When it comes to investing, no one knows it all... and if someone says they do, they're exaggerating. While every investor makes mistakes every now and then, letting things slide too much — or sticking your head in the sand for too long — can have negative impact on your portfolio.
Wealth management and the financial planning process are definitely not situations in which you want to remain blissfully ignorant. Savvy investors know the importance of always educating
yourself, but who has the time to research everything? (That's where the help of a trusted wealth advisor really comes in handy.)
Here are 5 of the most common wealth management mistakes that investors make... and how to avoid them.
Stock Picking and Market Timing: Not Effective Financial Strategies
Given the financial media's — and unfortunately, some investment professionals' — tendency toward hyping the "next big stock," it's easy to understand why many investors get caught up in chasing a particular stock or a rapidly growing industry. However, chasing yield shouldn't be a part of your financial plan, as it opens you up to unnecessary risk and doesn't always or consistently result in higher returns.
Letting Emotions Override Your Investment Planning
When the market hits a peak or a valley, it's easy to let your emotions get the best of you. But attempts to beat the market historically result in lower returns than a long-term, passive investment strategy. Instead of reacting to ups and downs, take a deep breath and stick with your comprehensive financial plan.
Basing Personal Wealth Management Decisions on Past Performance
You've likely heard the motto buy low, sell high before... but is the market really high, given the long-term perspective? You may also hear that if the market's up, that means it's time to sell and get out before it takes an inevitable dive. The data doesn't bear this conclusion out, because when it comes to the markets, history doesn't necessarily repeat itself. Don't base current decisions on the past, as assets in all classes behave randomly. In our opinion, you are better off buying the whole market via a broadly diversified portfolio.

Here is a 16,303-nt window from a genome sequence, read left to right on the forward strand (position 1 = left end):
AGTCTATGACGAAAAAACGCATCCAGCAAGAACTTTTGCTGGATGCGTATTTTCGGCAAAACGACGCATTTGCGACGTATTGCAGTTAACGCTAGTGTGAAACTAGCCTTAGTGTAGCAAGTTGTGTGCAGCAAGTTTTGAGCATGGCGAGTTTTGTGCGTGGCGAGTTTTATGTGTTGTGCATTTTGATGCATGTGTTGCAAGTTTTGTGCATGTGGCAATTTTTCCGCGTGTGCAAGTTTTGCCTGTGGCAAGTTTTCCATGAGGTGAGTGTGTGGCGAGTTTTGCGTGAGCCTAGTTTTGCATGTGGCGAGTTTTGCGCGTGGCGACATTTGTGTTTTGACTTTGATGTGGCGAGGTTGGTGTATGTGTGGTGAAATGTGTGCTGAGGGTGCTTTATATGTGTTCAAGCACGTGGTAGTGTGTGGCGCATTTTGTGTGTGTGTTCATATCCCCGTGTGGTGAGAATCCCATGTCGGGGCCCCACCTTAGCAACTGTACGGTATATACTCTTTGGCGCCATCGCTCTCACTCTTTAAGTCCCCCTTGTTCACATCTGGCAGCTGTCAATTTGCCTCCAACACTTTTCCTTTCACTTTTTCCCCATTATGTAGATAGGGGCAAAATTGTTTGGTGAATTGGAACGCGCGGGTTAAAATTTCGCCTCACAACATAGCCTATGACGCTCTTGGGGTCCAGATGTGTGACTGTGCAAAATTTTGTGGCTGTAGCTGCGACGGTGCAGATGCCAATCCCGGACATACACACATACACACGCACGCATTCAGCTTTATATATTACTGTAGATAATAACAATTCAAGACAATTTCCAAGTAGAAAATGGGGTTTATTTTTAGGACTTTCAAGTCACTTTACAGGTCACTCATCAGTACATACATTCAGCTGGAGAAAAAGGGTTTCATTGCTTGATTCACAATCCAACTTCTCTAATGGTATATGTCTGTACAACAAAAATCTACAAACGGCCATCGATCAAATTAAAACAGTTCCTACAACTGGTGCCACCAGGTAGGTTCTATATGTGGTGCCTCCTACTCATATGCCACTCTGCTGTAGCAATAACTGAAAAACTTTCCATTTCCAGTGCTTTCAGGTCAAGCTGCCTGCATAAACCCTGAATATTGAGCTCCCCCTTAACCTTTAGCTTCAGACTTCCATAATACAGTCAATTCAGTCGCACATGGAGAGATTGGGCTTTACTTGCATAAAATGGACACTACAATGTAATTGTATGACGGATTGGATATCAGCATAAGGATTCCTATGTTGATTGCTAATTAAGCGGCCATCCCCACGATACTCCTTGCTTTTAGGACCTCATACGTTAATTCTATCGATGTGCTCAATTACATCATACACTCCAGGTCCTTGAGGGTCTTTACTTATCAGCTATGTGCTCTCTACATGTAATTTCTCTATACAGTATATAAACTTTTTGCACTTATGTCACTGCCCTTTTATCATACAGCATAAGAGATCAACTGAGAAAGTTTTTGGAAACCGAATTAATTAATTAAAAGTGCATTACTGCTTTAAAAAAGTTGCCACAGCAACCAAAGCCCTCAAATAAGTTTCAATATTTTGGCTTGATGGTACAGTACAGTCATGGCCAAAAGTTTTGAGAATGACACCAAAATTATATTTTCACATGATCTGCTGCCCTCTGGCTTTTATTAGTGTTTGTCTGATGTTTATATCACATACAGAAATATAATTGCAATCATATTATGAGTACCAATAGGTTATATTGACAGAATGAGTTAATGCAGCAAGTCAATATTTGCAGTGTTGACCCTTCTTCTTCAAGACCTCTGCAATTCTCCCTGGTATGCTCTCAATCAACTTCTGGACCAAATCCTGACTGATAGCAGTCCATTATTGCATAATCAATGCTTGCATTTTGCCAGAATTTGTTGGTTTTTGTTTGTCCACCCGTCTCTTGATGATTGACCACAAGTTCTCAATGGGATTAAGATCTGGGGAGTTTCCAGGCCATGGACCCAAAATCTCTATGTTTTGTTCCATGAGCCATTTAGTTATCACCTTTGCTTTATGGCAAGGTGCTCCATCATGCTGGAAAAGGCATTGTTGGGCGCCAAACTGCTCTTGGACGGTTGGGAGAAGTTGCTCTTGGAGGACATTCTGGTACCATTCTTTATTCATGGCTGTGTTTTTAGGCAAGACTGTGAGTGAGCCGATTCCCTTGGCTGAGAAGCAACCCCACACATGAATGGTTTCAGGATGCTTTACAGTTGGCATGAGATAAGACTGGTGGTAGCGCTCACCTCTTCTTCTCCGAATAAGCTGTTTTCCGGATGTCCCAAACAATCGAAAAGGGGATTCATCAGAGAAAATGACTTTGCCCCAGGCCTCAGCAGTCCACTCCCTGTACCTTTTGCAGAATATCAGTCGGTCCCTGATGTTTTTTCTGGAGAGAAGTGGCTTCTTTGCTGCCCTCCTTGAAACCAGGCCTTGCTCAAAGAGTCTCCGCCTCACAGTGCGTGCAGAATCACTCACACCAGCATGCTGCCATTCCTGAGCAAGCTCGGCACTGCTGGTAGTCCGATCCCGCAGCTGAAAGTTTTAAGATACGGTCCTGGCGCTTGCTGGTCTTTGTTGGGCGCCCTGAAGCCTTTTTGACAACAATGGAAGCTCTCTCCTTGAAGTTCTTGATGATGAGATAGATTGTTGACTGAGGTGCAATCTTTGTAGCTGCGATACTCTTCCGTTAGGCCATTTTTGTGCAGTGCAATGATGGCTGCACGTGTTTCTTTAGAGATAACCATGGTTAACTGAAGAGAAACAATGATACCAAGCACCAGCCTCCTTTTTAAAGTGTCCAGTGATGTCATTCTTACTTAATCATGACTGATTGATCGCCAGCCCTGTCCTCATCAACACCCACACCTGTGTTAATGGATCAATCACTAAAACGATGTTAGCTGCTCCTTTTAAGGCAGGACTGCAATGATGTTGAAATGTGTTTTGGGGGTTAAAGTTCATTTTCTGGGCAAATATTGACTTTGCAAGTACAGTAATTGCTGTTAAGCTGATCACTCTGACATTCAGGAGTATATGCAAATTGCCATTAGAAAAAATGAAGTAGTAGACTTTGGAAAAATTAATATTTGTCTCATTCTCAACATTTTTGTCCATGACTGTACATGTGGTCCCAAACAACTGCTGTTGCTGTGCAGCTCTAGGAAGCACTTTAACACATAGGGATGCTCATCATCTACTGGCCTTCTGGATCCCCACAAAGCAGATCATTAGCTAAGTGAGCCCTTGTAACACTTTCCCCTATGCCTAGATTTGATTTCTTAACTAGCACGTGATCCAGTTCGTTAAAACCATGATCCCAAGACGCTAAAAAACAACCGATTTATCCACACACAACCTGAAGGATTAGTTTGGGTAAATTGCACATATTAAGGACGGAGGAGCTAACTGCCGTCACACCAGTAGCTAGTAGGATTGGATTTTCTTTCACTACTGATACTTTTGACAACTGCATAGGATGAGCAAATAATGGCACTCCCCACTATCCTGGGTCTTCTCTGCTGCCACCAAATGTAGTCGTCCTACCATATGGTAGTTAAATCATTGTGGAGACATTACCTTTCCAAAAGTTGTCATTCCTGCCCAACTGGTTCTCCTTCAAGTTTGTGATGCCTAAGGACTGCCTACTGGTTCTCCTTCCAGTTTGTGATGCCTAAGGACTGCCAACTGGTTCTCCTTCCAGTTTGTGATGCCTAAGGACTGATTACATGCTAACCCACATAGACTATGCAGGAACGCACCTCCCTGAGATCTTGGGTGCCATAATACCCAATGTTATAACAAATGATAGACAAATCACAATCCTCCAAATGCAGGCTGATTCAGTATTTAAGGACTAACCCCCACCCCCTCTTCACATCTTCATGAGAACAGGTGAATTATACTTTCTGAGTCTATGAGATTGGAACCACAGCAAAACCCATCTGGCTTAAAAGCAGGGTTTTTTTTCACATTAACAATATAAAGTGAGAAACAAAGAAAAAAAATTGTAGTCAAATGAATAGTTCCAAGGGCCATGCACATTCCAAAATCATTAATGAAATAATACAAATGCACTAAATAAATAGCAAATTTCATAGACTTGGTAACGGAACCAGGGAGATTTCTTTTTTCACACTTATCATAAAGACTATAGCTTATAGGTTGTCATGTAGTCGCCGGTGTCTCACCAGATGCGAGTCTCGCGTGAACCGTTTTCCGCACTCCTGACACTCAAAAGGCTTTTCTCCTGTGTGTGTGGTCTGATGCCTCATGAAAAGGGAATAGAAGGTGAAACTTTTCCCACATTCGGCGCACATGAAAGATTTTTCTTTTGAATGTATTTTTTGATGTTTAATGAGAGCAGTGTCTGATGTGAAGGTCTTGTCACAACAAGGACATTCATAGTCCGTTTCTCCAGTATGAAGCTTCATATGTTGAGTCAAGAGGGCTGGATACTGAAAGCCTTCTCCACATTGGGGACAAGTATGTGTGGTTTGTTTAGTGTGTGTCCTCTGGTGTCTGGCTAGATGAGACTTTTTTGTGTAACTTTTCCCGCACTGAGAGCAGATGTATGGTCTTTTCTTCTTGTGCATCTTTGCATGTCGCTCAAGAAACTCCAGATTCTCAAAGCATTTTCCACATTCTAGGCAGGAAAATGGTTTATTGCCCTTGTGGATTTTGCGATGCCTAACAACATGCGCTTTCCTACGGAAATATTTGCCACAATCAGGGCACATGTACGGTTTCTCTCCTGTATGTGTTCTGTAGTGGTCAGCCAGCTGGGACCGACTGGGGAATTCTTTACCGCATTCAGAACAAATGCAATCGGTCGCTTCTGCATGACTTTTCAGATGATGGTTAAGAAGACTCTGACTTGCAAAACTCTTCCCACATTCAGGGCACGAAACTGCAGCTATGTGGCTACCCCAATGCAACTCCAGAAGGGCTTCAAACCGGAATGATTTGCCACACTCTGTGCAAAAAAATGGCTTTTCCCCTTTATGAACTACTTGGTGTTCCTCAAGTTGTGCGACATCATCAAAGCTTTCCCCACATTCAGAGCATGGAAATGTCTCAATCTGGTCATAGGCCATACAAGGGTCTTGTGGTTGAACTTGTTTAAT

Not Asking Your Investment Professional the Right Questions
When you're working with an investment professional, asking the right questions is imperative. After all, it's your financial future at stake. To start, you need to know:
- How your financial advisor is compensated. Are they paid through commissions or are you working with a fee-only advisor (our recommendation)?
- What fees and expenses are associated with your investment products.
- What type of education, training and professional certifications your financial advisor has
Not Working with a Retirement Plan Fiduciary
Many Americans aren't prepared for retirement, but leaving it up to Social Security isn't a good idea. Realistically, those Social Security payments will cover about 10 to 30 percent of living expenses. And though you may assume that you'll be in a lower tax bracket once you retire, that might not be the case. Even worse? Leaving retirement up to chance. Working with a retirement plan fiduciary will give you peace of mind and a goal-based plan.
Though everyone makes mistakes, these common blunders have one thing in common: They're avoidable. Working with a trusted wealth advisor will help you stay away from these investment pitfalls.